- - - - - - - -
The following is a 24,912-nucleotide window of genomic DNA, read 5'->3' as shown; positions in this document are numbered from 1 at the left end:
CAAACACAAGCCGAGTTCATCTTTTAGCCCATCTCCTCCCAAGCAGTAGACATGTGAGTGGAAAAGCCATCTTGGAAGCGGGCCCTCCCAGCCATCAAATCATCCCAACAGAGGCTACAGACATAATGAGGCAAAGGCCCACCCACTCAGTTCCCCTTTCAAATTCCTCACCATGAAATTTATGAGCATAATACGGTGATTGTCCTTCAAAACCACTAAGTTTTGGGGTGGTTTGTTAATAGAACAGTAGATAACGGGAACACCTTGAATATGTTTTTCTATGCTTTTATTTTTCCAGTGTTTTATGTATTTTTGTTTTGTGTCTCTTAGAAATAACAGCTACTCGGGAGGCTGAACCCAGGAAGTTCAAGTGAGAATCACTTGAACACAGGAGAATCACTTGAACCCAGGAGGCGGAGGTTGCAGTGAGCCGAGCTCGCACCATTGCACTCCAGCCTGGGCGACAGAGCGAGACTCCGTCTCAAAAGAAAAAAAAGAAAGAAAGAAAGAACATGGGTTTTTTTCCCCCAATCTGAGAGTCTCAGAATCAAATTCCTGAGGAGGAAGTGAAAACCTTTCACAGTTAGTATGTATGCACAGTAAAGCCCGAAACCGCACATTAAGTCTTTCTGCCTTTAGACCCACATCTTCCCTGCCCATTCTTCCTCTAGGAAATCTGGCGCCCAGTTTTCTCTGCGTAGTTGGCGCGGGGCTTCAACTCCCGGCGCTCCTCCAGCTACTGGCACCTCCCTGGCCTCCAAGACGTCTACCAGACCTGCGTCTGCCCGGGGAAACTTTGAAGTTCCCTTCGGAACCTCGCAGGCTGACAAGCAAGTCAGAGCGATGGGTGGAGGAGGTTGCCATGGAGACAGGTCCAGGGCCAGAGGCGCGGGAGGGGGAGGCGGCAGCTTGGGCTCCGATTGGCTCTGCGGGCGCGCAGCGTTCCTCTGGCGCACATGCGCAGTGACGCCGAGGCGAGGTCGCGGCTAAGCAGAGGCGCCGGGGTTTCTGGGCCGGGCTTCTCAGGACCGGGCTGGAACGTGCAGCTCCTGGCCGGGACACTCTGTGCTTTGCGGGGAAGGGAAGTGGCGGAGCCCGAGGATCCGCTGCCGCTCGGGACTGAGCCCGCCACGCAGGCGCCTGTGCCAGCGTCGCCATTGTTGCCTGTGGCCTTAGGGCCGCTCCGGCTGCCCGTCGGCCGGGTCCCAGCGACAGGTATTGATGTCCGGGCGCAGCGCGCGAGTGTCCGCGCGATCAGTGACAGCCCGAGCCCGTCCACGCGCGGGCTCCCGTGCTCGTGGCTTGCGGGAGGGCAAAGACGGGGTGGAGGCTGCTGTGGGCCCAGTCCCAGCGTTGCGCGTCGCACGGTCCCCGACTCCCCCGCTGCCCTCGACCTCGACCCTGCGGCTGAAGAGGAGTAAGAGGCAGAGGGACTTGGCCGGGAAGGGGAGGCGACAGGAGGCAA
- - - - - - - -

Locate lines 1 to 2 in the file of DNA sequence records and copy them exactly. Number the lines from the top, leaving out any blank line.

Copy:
The following is a 24,912-nucleotide window of genomic DNA, read 5'->3' as shown; positions in this document are numbered from 1 at the left end:
CAAACACAAGCCGAGTTCATCTTTTAGCCCATCTCCTCCCAAGCAGTAGACATGTGAGTGGAAAAGCCATCTTGGAAGCGGGCCCTCCCAGCCATCAAATCATCCCAACAGAGGCTACAGACATAATGAGGCAAAGGCCCACCCACTCAGTTCCCCTTTCAAATTCCTCACCATGAAATTTATGAGCATAATACGGTGATTGTCCTTCAAAACCACTAAGTTTTGGGGTGGTTTGTTAATAGAACAGTAGATAACGGGAACACCTTGAATATGTTTTTCTATGCTTTTATTTTTCCAGTGTTTTATGTATTTTTGTTTTGTGTCTCTTAGAAATAACAGCTACTCGGGAGGCTGAACCCAGGAAGTTCAAGTGAGAATCACTTGAACACAGGAGAATCACTTGAACCCAGGAGGCGGAGGTTGCAGTGAGCCGAGCTCGCACCATTGCACTCCAGCCTGGGCGACAGAGCGAGACTCCGTCTCAAAAGAAAAAAAAGAAAGAAAGAAAGAACATGGGTTTTTTTCCCCCAATCTGAGAGTCTCAGAATCAAATTCCTGAGGAGGAAGTGAAAACCTTTCACAGTTAGTATGTATGCACAGTAAAGCCCGAAACCGCACATTAAGTCTTTCTGCCTTTAGACCCACATCTTCCCTGCCCATTCTTCCTCTAGGAAATCTGGCGCCCAGTTTTCTCTGCGTAGTTGGCGCGGGGCTTCAACTCCCGGCGCTCCTCCAGCTACTGGCACCTCCCTGGCCTCCAAGACGTCTACCAGACCTGCGTCTGCCCGGGGAAACTTTGAAGTTCCCTTCGGAACCTCGCAGGCTGACAAGCAAGTCAGAGCGATGGGTGGAGGAGGTTGCCATGGAGACAGGTCCAGGGCCAGAGGCGCGGGAGGGGGAGGCGGCAGCTTGGGCTCCGATTGGCTCTGCGGGCGCGCAGCGTTCCTCTGGCGCACATGCGCAGTGACGCCGAGGCGAGGTCGCGGCTAAGCAGAGGCGCCGGGGTTTCTGGGCCGGGCTTCTCAGGACCGGGCTGGAACGTGCAGCTCCTGGCCGGGACACTCTGTGCTTTGCGGGGAAGGGAAGTGGCGGAGCCCGAGGATCCGCTGCCGCTCGGGACTGAGCCCGCCACGCAGGCGCCTGTGCCAGCGTCGCCATTGTTGCCTGTGGCCTTAGGGCCGCTCCGGCTGCCCGTCGGCCGGGTCCCAGCGACAGGTATTGATGTCCGGGCGCAGCGCGCGAGTGTCCGCGCGATCAGTGACAGCCCGAGCCCGTCCACGCGCGGGCTCCCGTGCTCGTGGCTTGCGGGAGGGCAAAGACGGGGTGGAGGCTGCTGTGGGCCCAGTCCCAGCGTTGCGCGTCGCACGGTCCCCGACTCCCCCGCTGCCCTCGACCTCGACCCTGCGGCTGAAGAGGAGTAAGAGGCAGAGGGACTTGGCCGGGAAGGGGAGGCGACAGGAGGCAA